Celtic Christianity: History of Welsh seat of learning revealed

By Neil Prior
BBC News

  • Published
the early medieval stones in the Galilee Chapel at St Illtud's Church, Llantwit MajorImage source, Philip Morris/Church in Wales
Image caption,
The early medieval stones in the Galilee Chapel at St Illtud's Church, Llantwit Major

Llantwit Major may be known today as a dormitory town for commuters into Cardiff - but it was once regarded as the cradle of Celtic Christianity.

Some 1,500 years ago, Llanilltud Fawr - its name in Welsh - was known as the University of the Atlantic.

Around a century before Augustine became the first Bishop of Canterbury in 590 CE, and began consolidating Christianity in Saxon "England", Llanilltud was already spreading the gospel around the Celtic world.

The name stems from the first known head of the monastic university, St Illtud, in around 500 CE.

However, Philip Morris, former Archdeacon of Margam, explains in his book on Llanilltud: The Story of a Celtic Christian Community that the college was possibly much older than that.

"500 is the earliest date we can confirm for the existence of Llanilltud, though in all likelihood there was some seat of learning there dating back to the immediate aftermath of the Roman withdrawal in the late 4th and early 5th Century," he said.

"In pre-Roman times, as far back as the Bronze Age, south Wales and the Bristol Channel had been a key centre, linking together the Celtic people of Ireland, Wales, Cornwall and Brittany, with trading routes to Mediterranean Europe and the Middle East."

Archdeacon Morris explained that these links allowed knowledge to flow around the Celtic world, at a time when the Saxon kingdoms were looking eastward and mired in conflict.

Image caption,
Inside St Illtud's church

Comparatively little is known about St Illtud himself.

He is thought to have been born in what we now call Wales, spent some time in Brittany, and may or may not have been some sort of warrior.

Archdeacon Morris said: "Illtud is far more widely venerated in place-names and churches in Brittany than in Wales, through the influence of his students having had a major impact on the Christian development there.

"He is described as having been a knight, though it's unclear how much of a fighting man he was. The evidence points more towards his reputation for learning."

At its peak in the 6th and 7th Centuries, Llanilltud taught not only theology, but also Latin, Greek, mathematics and geometry.

Image source, Church in Wales
Image caption,
Philip Morris (left) with former Archbishop of Wales, Dr Barry Morgan

At this time, it is said to have boasted seven halls, 400 houses and over 2,000 students.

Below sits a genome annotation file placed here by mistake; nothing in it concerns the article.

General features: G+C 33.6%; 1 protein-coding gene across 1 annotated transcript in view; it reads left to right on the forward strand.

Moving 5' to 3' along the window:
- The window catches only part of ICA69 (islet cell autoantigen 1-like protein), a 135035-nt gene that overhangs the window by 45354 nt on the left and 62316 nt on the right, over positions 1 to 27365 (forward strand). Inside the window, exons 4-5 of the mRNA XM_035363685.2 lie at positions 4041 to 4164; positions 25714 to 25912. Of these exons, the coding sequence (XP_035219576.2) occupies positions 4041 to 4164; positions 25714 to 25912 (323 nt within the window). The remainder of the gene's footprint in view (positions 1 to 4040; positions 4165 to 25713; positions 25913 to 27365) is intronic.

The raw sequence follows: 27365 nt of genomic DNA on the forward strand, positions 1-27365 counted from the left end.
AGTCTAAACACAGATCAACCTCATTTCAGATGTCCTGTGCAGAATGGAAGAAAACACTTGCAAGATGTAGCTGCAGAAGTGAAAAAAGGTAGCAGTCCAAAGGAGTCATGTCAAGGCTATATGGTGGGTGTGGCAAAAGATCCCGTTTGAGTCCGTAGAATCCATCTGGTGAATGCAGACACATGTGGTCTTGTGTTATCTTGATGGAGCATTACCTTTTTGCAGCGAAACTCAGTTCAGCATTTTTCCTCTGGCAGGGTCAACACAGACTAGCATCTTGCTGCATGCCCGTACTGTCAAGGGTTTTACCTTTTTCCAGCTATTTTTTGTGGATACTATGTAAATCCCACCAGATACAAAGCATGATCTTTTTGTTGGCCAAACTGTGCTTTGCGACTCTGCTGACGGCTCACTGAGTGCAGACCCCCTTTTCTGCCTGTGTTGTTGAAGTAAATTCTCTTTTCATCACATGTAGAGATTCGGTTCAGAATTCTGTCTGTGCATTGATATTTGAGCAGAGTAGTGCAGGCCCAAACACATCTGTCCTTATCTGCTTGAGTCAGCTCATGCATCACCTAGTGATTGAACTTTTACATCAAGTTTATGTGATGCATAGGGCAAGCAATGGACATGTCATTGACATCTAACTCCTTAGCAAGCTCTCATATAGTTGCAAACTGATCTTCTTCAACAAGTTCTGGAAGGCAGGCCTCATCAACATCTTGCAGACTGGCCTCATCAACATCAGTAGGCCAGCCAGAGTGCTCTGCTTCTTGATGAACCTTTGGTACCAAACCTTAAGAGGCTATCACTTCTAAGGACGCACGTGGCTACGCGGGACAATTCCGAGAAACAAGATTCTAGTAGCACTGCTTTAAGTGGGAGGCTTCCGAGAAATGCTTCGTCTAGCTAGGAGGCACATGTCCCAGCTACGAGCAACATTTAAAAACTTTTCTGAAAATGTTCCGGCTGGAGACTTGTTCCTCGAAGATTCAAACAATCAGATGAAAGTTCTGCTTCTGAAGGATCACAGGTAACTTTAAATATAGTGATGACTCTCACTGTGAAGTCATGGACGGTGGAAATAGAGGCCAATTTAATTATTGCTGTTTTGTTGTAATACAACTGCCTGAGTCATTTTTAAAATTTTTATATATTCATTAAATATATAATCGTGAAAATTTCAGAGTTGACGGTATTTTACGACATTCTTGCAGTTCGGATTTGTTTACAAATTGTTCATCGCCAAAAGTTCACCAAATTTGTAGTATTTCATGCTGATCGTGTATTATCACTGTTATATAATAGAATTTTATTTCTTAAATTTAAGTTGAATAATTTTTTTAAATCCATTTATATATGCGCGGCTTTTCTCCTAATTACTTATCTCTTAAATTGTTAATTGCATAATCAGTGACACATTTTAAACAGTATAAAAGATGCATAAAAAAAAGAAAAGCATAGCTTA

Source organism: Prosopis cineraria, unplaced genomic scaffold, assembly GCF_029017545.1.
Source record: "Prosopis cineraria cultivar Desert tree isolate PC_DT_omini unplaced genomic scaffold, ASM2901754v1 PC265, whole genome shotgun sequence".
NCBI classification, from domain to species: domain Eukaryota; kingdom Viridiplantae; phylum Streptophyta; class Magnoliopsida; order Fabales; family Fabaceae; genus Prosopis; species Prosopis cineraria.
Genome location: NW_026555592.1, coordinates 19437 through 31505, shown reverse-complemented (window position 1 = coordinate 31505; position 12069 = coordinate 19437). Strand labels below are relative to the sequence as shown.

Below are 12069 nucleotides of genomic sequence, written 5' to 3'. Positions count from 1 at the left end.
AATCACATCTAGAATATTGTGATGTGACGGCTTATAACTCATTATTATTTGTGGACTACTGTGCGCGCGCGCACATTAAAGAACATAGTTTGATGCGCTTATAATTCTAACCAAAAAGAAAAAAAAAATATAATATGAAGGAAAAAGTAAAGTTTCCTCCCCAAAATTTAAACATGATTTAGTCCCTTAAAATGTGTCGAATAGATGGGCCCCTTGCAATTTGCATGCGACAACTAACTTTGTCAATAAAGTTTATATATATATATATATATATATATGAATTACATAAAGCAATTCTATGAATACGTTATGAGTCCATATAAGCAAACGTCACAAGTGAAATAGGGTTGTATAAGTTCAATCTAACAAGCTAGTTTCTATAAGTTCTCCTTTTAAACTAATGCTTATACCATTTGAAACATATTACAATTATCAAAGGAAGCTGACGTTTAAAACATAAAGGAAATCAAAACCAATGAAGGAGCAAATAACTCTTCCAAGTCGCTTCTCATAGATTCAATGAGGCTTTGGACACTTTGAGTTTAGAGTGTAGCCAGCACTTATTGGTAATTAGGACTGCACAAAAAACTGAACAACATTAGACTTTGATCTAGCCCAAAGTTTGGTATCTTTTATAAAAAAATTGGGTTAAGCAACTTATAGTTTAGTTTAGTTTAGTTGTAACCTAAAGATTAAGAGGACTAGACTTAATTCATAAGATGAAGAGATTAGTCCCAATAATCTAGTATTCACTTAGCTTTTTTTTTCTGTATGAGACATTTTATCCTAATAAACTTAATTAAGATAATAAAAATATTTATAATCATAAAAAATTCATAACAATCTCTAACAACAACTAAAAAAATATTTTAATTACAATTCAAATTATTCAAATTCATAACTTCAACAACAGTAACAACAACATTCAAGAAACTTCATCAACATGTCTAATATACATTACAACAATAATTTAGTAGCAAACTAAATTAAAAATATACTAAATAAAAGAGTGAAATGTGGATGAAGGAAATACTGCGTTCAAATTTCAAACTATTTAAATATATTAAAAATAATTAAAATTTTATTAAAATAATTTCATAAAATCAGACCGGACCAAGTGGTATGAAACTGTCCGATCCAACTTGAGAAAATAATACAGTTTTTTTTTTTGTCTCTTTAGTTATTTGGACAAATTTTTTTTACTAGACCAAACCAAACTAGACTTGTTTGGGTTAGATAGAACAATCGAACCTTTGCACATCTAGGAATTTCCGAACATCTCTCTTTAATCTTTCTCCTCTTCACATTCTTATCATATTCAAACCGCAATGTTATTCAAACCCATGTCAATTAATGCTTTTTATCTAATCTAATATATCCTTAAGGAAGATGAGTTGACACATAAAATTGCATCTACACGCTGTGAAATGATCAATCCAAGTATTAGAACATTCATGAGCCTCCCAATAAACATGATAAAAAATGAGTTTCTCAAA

Among them were the sons of both Celtic and Saxon princes, as well as - possibly - some names still familiar today.

"Legend has it that the likes of St Patrick, St David and the bard Taliesin all spent time studying at Llanilltud," said Archdeacon Morris.

"I've been unable to prove that one way or the other, but given that Llanilltud was the foremost centre for monastic schooling at the time, you would have to say that it is possible, if not likely."

He added: "What is for sure is that the students of Llanilltud travelled far and wide, and helped secure the Christian faith all around the Celtic world."

Throughout its existence, Llanilltud was destroyed several times - first by raiding Irish in the 7th Century, then more seriously by the Vikings and Normans.

Image source, Getty Images
Image caption,
A section of a 17th Century engraved map by Flemish artist Jodocus Hondius showing Llanilltud on the tip of the south Wales coast

Even though the Normans later restored Llanilltud in the 12th Century and incorporated it into Tewkesbury Abbey as part of the property of the Norman knights in Glamorgan, its reputation and standards were much diminished after this.

"Although Llanilltud carried on as a monastic college until the 16th Century and the dissolution of the monasteries under Henry VIII, after the Norman Conquest you can see from the poor standard of Latin on stones and documents that it wasn't at the same level of excellence that it had been in its heyday," Archdeacon Morris said.

Nothing remains of the college today.

Image source, Philip Morris/Church in Wales
Image caption,
While St Illtud's Church remains in place the ancient college is long gone

However, the 12th Century parish church does still stand, along with its Galilee Chapel and collection of some of the most important Celtic Christian stones in the UK.

It was while overseeing the restoration of Galilee Chapel that Archdeacon Morris became passionate about spreading the Llanilltud story.

"Llanilltud played equally as big a part in the development of early Christianity as Iona did in Scotland or Lindisfarne in the North of England, yet so few people know about it.

"Hopefully now the restored Galilee Chapel, the sensitive display of the early medieval stones, and the interpretative panels will ensure that the memory of Llanilltud will be kept alive for future generations."